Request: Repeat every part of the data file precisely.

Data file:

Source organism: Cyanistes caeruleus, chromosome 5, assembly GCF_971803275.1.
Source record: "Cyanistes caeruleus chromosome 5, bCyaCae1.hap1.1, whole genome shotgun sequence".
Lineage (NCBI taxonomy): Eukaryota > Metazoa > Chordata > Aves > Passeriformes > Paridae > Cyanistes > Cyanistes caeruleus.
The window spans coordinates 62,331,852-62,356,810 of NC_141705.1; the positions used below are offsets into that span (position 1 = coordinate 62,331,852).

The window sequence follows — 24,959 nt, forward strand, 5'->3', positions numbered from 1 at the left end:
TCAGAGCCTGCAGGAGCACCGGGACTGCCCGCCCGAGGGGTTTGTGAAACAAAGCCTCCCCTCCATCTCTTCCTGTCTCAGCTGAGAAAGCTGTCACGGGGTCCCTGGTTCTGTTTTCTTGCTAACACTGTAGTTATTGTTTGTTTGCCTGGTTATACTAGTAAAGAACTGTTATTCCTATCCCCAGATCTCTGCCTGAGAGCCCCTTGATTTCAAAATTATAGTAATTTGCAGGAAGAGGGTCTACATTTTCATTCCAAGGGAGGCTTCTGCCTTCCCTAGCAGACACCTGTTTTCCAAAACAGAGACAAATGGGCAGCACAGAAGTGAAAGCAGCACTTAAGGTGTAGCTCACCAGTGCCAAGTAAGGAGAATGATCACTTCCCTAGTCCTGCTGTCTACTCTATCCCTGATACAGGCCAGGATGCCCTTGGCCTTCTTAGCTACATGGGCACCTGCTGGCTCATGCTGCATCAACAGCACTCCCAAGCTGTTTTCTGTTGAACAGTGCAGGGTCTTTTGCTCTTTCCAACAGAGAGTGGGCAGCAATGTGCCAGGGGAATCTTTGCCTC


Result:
Source organism: Cyanistes caeruleus, chromosome 5, assembly GCF_971803275.1.
Source record: "Cyanistes caeruleus chromosome 5, bCyaCae1.hap1.1, whole genome shotgun sequence".
Lineage (NCBI taxonomy): Eukaryota > Metazoa > Chordata > Aves > Passeriformes > Paridae > Cyanistes > Cyanistes caeruleus.
The window spans coordinates 62,331,852-62,356,810 of NC_141705.1; the positions used below are offsets into that span (position 1 = coordinate 62,331,852).

The window sequence follows — 24,959 nt, forward strand, 5'->3', positions numbered from 1 at the left end:
TCAGAGCCTGCAGGAGCACCGGGACTGCCCGCCCGAGGGGTTTGTGAAACAAAGCCTCCCCTCCATCTCTTCCTGTCTCAGCTGAGAAAGCTGTCACGGGGTCCCTGGTTCTGTTTTCTTGCTAACACTGTAGTTATTGTTTGTTTGCCTGGTTATACTAGTAAAGAACTGTTATTCCTATCCCCAGATCTCTGCCTGAGAGCCCCTTGATTTCAAAATTATAGTAATTTGCAGGAAGAGGGTCTACATTTTCATTCCAAGGGAGGCTTCTGCCTTCCCTAGCAGACACCTGTTTTCCAAAACAGAGACAAATGGGCAGCACAGAAGTGAAAGCAGCACTTAAGGTGTAGCTCACCAGTGCCAAGTAAGGAGAATGATCACTTCCCTAGTCCTGCTGTCTACTCTATCCCTGATACAGGCCAGGATGCCCTTGGCCTTCTTAGCTACATGGGCACCTGCTGGCTCATGCTGCATCAACAGCACTCCCAAGCTGTTTTCTGTTGAACAGTGCAGGGTCTTTTGCTCTTTCCAACAGAGAGTGGGCAGCAATGTGCCAGGGGAATCTTTGCCTC